“Fiji has always had a history of CAD. In fact, CAD is expected to narrow this year, so the statement that it is getting wider is incorrect. During the period 2013-2017, the CAD was widening but our reserves was actually increasing. The CAD is part of the Balance of Payment…CAD is the sum of the merchandise trade and Services Accounts, including transfers. It does not include FDI, equity and foreign loans or capital drawdowns. So essentially, the CAD is funded by the financial and capital amount and any shortfall is then reflected in a lower foreign reserves.
“There are times reserves decrease because we vent reserves or allow FNPF and others to invest offshore…A tightening of monetary policy also means overheating of the economy and not necessary a crisis. A easing of monetary policy means growth is below trend and therefore needs to be stimulated,” Ali said.
Pressure on imports coming from local vehicle demand has been particularly noticeable and in the last five years, import bills for that activity had been astronomical.
“Over the last five years, we have had imports of vehicles and machinery worth F$2 billion. The preceding five years, we have had imports of (the same) worth F$500 million,” Ali said in a recent interview with local television station MaiTV.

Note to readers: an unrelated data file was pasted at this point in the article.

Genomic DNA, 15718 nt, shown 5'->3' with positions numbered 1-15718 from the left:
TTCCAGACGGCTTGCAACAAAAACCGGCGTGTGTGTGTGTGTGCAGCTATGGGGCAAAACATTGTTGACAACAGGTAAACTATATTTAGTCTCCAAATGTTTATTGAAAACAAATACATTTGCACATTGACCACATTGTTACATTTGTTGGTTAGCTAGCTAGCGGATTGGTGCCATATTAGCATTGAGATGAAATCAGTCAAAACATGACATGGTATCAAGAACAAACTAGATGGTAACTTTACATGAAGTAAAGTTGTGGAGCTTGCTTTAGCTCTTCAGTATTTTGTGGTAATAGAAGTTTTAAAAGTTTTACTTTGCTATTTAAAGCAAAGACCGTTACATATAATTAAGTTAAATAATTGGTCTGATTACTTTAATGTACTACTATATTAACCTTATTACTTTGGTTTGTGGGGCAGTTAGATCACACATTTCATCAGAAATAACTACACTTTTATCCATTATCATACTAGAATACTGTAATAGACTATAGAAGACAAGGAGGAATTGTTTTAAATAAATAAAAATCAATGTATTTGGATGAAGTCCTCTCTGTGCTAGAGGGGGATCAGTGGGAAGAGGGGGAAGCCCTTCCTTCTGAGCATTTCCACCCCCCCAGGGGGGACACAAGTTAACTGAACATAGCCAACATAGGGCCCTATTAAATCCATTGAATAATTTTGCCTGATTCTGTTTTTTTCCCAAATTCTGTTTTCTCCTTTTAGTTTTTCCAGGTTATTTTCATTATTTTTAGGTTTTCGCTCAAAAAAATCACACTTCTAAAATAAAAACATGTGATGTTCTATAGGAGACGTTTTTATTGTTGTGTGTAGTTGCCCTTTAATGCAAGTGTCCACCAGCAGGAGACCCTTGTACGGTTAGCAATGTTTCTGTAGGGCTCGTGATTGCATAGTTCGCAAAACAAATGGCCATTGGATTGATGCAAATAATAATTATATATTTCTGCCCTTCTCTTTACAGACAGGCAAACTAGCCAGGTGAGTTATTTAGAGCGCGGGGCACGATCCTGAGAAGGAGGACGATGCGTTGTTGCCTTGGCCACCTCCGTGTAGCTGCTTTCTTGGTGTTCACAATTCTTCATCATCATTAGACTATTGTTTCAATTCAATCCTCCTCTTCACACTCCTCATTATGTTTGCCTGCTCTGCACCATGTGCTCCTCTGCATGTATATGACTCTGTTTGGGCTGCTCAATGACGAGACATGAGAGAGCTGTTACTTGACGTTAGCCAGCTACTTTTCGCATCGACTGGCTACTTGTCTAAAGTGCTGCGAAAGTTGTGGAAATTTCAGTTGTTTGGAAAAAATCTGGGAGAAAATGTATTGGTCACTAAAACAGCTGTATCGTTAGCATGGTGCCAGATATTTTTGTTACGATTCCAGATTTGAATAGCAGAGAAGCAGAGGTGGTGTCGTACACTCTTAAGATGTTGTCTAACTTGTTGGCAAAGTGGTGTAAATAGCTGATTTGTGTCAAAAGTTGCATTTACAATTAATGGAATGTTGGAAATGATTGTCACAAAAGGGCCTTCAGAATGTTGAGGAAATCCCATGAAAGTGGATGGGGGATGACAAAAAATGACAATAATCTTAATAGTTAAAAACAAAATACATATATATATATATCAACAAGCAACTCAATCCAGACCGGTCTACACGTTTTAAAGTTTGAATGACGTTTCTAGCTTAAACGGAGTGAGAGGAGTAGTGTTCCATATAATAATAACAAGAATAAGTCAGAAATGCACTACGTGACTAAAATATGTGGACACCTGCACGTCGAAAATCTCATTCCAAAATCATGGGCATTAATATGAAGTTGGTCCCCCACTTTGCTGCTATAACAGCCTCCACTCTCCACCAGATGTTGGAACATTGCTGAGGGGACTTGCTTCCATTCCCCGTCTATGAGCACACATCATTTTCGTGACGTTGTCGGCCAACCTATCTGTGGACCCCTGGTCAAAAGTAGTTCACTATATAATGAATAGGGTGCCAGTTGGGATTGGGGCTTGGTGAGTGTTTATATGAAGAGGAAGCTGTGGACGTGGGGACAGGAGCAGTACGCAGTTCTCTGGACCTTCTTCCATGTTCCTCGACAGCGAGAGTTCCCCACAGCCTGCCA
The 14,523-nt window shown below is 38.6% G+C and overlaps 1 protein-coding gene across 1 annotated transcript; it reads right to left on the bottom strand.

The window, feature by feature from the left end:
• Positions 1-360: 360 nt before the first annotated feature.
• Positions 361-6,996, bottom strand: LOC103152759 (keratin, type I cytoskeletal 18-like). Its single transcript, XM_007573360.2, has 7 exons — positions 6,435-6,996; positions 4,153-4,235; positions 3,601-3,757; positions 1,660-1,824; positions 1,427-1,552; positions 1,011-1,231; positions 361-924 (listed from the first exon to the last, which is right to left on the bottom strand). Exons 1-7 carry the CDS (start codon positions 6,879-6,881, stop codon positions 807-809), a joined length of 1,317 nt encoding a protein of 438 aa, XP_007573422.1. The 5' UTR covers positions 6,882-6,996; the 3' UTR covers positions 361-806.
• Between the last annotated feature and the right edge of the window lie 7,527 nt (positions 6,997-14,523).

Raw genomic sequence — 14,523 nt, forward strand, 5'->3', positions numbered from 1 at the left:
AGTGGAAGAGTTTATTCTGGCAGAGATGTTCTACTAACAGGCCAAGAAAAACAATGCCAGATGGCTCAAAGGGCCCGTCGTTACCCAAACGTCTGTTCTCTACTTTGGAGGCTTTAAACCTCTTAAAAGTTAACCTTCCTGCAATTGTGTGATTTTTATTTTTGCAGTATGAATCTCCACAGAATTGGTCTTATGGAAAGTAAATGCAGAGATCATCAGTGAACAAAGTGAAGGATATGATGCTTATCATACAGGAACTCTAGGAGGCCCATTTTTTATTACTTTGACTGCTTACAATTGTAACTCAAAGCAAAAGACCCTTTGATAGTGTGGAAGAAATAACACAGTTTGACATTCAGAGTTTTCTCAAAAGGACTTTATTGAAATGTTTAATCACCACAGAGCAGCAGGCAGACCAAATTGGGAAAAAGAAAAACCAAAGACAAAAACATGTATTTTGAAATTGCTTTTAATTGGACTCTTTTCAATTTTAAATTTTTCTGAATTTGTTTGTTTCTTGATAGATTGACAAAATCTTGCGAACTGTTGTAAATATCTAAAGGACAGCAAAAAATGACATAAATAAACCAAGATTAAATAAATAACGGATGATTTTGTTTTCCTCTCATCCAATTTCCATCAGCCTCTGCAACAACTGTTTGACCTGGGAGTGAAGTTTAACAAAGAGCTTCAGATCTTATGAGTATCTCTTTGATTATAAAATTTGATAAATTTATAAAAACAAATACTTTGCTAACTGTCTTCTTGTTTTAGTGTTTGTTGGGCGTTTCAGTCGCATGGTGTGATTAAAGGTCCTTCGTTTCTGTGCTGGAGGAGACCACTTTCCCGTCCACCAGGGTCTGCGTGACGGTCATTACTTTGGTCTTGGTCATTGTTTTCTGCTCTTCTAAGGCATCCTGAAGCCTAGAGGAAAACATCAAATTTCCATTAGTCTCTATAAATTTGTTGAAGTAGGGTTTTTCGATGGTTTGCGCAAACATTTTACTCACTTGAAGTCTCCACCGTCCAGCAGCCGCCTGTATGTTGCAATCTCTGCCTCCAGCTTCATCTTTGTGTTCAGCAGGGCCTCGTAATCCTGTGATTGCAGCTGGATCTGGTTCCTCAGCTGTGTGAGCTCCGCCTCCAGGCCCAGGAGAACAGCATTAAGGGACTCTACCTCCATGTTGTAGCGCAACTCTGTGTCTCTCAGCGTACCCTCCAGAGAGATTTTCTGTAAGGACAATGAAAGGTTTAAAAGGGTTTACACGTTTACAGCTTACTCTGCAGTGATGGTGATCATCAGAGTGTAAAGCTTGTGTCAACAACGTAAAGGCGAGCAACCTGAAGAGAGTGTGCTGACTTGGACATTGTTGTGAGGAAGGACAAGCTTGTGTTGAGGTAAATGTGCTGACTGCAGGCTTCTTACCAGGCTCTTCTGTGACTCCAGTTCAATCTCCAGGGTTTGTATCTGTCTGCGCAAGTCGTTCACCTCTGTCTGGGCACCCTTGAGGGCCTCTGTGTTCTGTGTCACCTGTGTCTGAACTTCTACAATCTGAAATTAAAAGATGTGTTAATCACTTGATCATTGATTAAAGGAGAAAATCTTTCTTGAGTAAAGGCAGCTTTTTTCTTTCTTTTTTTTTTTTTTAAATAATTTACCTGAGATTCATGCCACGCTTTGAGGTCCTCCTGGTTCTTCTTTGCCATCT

Fiji Bureau of Statistics data on newly registered vehicles revealed the number shot up from a little over 7,600 in 2013 to 10,846 in 2014 to over 15,100 in 2016.
According to ANZ, while liquidity has been allowed to fall as a stopgap measure to falling reserves, overall liquidity management will be key in steering the economy away from recession.
“While liquidity is not hindering growth now, further falls could push interest rates even higher,” it said. “This would act as a brake on growth and could derail economic expansion. The Reserve Bank will have to manage liquidity carefully to maintain consistency with its easing policy and to secure continued economic expansion.”
Fiji’s low liquidity has been the subject of heated debate on social media and in Fiji’s parliament, with government defending the status quo and opposition parties calling it an “economic crisis”.
Economists however are predicting growth to slow on the back of government reining in expenditure in order to strengthen its fiscal position.
ANZ expects public demand to range from “flat to falling” over the next two years as Fiji braces for what’s expected to be “a tight budget”.
“All in all, Fiji has recovered well from its recession in 2009 and gone on to register nine consecutive years of economic expansion. Counter cyclical fiscal stimulus played a key role in sustaining growth. The Reserve Bank of Fiji kept interest rates low and made room for the boom in construction activity by facilitating higher imports of machinery and construction materials through careful management of foreign reserves. Today, Fiji’s economy is 53 percent larger than in 2009, has an additional 100,000 people in jobs and enjoys an all-time low unemployment rate of 4.5 percent,” ANZ said.
This story was updated on May 27 to include the Reserve Bank’s response to issues around financing the Current Accounts Deficit in our original report and to provide additional content important for context from the ANZ report. The headline was also amended.